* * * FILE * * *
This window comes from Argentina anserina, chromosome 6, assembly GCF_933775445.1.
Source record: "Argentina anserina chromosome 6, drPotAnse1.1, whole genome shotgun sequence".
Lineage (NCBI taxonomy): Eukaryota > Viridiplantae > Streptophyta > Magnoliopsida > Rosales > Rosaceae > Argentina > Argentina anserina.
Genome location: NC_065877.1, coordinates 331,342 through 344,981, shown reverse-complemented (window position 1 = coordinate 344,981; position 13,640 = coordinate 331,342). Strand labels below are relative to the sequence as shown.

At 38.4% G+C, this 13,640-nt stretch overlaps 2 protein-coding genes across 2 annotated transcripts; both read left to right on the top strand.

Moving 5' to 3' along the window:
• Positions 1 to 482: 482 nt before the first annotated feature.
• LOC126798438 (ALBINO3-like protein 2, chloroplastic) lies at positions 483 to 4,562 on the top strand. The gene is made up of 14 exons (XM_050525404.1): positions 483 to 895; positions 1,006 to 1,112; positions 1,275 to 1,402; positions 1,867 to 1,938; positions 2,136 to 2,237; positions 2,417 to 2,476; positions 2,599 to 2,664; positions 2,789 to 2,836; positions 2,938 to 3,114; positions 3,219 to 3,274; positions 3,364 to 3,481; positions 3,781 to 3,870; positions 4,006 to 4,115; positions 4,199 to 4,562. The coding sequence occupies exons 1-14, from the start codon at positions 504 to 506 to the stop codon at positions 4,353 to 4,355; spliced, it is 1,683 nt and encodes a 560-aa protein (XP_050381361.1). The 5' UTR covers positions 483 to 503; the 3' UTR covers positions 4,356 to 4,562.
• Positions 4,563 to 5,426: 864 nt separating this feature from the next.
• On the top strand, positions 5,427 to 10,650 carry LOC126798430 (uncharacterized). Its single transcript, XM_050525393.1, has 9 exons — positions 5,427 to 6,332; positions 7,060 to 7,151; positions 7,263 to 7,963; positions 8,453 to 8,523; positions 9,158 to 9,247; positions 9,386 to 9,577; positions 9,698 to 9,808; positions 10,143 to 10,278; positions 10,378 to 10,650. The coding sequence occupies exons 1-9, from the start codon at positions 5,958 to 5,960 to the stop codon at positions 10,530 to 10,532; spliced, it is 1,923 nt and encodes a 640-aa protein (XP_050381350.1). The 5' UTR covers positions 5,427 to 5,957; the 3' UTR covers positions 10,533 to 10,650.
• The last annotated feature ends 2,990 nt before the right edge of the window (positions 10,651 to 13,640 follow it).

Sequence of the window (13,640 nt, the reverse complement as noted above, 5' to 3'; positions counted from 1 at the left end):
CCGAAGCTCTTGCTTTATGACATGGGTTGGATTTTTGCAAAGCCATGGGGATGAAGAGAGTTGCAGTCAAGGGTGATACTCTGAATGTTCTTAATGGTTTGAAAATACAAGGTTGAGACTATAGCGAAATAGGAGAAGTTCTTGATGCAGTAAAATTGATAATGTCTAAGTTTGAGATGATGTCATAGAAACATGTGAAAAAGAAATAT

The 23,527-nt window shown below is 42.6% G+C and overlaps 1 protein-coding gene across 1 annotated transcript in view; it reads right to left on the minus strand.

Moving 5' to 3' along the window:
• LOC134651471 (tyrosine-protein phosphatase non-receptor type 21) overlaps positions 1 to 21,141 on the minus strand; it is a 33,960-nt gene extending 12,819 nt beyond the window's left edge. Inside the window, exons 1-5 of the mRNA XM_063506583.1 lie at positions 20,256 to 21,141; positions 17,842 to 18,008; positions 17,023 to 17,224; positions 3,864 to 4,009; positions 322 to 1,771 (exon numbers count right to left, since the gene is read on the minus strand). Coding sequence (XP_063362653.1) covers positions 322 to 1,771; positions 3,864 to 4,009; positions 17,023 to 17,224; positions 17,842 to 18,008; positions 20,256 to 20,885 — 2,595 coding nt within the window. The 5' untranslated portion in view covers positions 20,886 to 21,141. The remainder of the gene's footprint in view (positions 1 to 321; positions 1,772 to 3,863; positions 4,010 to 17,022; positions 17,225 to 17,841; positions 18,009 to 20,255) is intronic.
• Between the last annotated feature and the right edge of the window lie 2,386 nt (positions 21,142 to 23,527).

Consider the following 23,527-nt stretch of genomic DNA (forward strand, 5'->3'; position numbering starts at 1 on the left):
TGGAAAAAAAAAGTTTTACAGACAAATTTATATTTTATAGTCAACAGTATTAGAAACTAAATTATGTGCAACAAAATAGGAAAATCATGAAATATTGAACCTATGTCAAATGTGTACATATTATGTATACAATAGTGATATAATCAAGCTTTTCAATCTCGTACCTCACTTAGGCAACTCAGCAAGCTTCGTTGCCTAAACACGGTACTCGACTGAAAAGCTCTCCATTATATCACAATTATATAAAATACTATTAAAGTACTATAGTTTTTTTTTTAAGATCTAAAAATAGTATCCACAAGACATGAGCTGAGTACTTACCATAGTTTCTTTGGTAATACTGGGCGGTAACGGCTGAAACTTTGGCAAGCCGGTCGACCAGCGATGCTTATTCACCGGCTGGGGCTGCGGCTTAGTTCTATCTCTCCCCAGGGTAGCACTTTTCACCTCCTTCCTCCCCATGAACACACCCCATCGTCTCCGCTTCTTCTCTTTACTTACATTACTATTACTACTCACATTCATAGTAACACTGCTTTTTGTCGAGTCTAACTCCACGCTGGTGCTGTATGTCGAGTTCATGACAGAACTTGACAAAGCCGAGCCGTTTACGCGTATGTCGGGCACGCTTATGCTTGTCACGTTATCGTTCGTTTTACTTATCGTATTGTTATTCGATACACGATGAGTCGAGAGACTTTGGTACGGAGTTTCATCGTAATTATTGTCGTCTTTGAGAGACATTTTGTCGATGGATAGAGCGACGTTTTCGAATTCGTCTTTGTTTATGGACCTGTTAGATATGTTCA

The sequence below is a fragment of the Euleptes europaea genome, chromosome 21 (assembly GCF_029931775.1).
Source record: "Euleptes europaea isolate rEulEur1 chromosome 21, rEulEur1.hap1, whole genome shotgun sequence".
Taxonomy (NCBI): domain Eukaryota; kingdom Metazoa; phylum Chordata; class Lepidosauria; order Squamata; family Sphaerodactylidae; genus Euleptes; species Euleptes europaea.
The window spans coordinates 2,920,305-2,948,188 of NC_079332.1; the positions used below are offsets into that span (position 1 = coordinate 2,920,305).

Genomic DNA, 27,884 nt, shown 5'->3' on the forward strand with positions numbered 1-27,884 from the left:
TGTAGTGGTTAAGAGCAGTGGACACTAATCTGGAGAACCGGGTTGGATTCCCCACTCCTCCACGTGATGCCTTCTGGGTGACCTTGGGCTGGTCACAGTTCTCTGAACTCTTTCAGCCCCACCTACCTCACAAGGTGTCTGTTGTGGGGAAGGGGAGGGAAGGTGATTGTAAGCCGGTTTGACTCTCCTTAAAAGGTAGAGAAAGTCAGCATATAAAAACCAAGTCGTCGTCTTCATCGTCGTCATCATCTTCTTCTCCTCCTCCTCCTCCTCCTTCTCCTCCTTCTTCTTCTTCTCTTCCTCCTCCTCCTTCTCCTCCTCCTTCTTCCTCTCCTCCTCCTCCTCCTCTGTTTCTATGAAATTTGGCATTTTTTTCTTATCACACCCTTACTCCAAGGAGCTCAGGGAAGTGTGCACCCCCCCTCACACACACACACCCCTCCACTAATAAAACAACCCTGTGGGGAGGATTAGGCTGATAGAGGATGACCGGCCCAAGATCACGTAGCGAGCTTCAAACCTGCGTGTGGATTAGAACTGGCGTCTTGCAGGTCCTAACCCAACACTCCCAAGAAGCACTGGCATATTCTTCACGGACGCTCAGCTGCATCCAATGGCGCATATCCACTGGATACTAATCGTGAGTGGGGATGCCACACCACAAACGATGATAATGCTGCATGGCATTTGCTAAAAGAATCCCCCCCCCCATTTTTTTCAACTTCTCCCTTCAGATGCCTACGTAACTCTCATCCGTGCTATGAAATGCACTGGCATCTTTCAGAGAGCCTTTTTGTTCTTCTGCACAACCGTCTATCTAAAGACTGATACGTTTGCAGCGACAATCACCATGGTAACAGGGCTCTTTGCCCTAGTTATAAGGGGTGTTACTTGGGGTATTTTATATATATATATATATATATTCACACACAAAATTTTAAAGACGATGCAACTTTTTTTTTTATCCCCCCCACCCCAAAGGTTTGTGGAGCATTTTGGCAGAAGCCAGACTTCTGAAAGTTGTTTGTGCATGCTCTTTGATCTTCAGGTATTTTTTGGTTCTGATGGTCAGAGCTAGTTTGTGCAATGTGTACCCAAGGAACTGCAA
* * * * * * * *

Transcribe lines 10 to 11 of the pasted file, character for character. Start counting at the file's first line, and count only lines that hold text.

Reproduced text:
• On the top strand, positions 5,427 to 10,650 carry LOC126798430 (uncharacterized). Its single transcript, XM_050525393.1, has 9 exons — positions 5,427 to 6,332; positions 7,060 to 7,151; positions 7,263 to 7,963; positions 8,453 to 8,523; positions 9,158 to 9,247; positions 9,386 to 9,577; positions 9,698 to 9,808; positions 10,143 to 10,278; positions 10,378 to 10,650. The coding sequence occupies exons 1-9, from the start codon at positions 5,958 to 5,960 to the stop codon at positions 10,530 to 10,532; spliced, it is 1,923 nt and encodes a 640-aa protein (XP_050381350.1). The 5' UTR covers positions 5,427 to 5,957; the 3' UTR covers positions 10,533 to 10,650.
• The last annotated feature ends 2,990 nt before the right edge of the window (positions 10,651 to 13,640 follow it).